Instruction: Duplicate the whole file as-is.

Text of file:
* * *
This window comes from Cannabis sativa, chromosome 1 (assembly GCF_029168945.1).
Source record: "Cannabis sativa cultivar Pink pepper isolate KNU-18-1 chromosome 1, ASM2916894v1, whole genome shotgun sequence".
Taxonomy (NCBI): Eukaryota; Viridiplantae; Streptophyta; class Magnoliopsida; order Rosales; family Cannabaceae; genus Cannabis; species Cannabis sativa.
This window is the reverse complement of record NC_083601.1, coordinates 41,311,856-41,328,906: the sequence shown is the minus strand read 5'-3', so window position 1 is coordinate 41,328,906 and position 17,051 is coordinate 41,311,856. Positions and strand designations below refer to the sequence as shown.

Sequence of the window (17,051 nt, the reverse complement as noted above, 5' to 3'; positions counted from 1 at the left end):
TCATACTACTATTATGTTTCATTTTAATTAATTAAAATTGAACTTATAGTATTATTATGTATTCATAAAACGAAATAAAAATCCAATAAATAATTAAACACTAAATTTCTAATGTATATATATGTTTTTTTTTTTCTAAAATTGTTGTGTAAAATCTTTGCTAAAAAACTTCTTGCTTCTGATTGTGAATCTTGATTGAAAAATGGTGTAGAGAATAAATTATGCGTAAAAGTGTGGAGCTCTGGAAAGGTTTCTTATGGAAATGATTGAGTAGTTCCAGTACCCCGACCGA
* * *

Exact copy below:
This window comes from Cannabis sativa, chromosome 1 (assembly GCF_029168945.1).
Source record: "Cannabis sativa cultivar Pink pepper isolate KNU-18-1 chromosome 1, ASM2916894v1, whole genome shotgun sequence".
Taxonomy (NCBI): Eukaryota; Viridiplantae; Streptophyta; class Magnoliopsida; order Rosales; family Cannabaceae; genus Cannabis; species Cannabis sativa.
This window is the reverse complement of record NC_083601.1, coordinates 41,311,856-41,328,906: the sequence shown is the minus strand read 5'-3', so window position 1 is coordinate 41,328,906 and position 17,051 is coordinate 41,311,856. Positions and strand designations below refer to the sequence as shown.

Sequence of the window (17,051 nt, the reverse complement as noted above, 5' to 3'; positions counted from 1 at the left end):
TCATACTACTATTATGTTTCATTTTAATTAATTAAAATTGAACTTATAGTATTATTATGTATTCATAAAACGAAATAAAAATCCAATAAATAATTAAACACTAAATTTCTAATGTATATATATGTTTTTTTTTTTCTAAAATTGTTGTGTAAAATCTTTGCTAAAAAACTTCTTGCTTCTGATTGTGAATCTTGATTGAAAAATGGTGTAGAGAATAAATTATGCGTAAAAGTGTGGAGCTCTGGAAAGGTTTCTTATGGAAATGATTGAGTAGTTCCAGTACCCCGACCGA